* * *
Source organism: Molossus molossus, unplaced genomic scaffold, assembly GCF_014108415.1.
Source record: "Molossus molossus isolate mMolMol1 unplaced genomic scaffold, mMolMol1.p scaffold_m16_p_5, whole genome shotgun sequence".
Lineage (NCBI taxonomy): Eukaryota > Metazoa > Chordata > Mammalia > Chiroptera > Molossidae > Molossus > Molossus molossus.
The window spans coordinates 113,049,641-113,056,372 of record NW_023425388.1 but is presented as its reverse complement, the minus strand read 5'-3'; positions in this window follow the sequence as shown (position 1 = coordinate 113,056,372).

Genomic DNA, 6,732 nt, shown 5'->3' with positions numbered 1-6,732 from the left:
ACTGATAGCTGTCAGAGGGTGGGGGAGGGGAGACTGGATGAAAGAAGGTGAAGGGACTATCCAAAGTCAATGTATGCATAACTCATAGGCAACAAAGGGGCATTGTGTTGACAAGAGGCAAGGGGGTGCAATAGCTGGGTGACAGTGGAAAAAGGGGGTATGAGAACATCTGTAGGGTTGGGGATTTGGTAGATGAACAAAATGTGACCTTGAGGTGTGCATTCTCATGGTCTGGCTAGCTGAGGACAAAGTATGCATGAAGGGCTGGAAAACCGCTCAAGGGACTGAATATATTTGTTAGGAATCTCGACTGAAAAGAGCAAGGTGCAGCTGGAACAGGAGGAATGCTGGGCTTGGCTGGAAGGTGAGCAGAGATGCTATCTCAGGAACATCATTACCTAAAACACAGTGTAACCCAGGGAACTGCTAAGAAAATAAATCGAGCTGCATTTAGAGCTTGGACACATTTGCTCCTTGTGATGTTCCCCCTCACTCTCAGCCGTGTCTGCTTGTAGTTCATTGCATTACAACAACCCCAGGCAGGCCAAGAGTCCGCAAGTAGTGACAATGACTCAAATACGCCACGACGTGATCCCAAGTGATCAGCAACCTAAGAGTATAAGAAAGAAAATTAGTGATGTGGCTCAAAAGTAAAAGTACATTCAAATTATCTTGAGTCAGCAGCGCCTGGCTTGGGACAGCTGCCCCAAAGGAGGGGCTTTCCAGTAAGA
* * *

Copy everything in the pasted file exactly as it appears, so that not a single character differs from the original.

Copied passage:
Source organism: Molossus molossus, unplaced genomic scaffold, assembly GCF_014108415.1.
Source record: "Molossus molossus isolate mMolMol1 unplaced genomic scaffold, mMolMol1.p scaffold_m16_p_5, whole genome shotgun sequence".
Lineage (NCBI taxonomy): Eukaryota > Metazoa > Chordata > Mammalia > Chiroptera > Molossidae > Molossus > Molossus molossus.
The window spans coordinates 113,049,641-113,056,372 of record NW_023425388.1 but is presented as its reverse complement, the minus strand read 5'-3'; positions in this window follow the sequence as shown (position 1 = coordinate 113,056,372).

Genomic DNA, 6,732 nt, shown 5'->3' with positions numbered 1-6,732 from the left:
ACTGATAGCTGTCAGAGGGTGGGGGAGGGGAGACTGGATGAAAGAAGGTGAAGGGACTATCCAAAGTCAATGTATGCATAACTCATAGGCAACAAAGGGGCATTGTGTTGACAAGAGGCAAGGGGGTGCAATAGCTGGGTGACAGTGGAAAAAGGGGGTATGAGAACATCTGTAGGGTTGGGGATTTGGTAGATGAACAAAATGTGACCTTGAGGTGTGCATTCTCATGGTCTGGCTAGCTGAGGACAAAGTATGCATGAAGGGCTGGAAAACCGCTCAAGGGACTGAATATATTTGTTAGGAATCTCGACTGAAAAGAGCAAGGTGCAGCTGGAACAGGAGGAATGCTGGGCTTGGCTGGAAGGTGAGCAGAGATGCTATCTCAGGAACATCATTACCTAAAACACAGTGTAACCCAGGGAACTGCTAAGAAAATAAATCGAGCTGCATTTAGAGCTTGGACACATTTGCTCCTTGTGATGTTCCCCCTCACTCTCAGCCGTGTCTGCTTGTAGTTCATTGCATTACAACAACCCCAGGCAGGCCAAGAGTCCGCAAGTAGTGACAATGACTCAAATACGCCACGACGTGATCCCAAGTGATCAGCAACCTAAGAGTATAAGAAAGAAAATTAGTGATGTGGCTCAAAAGTAAAAGTACATTCAAATTATCTTGAGTCAGCAGCGCCTGGCTTGGGACAGCTGCCCCAAAGGAGGGGCTTTCCAGTAAGA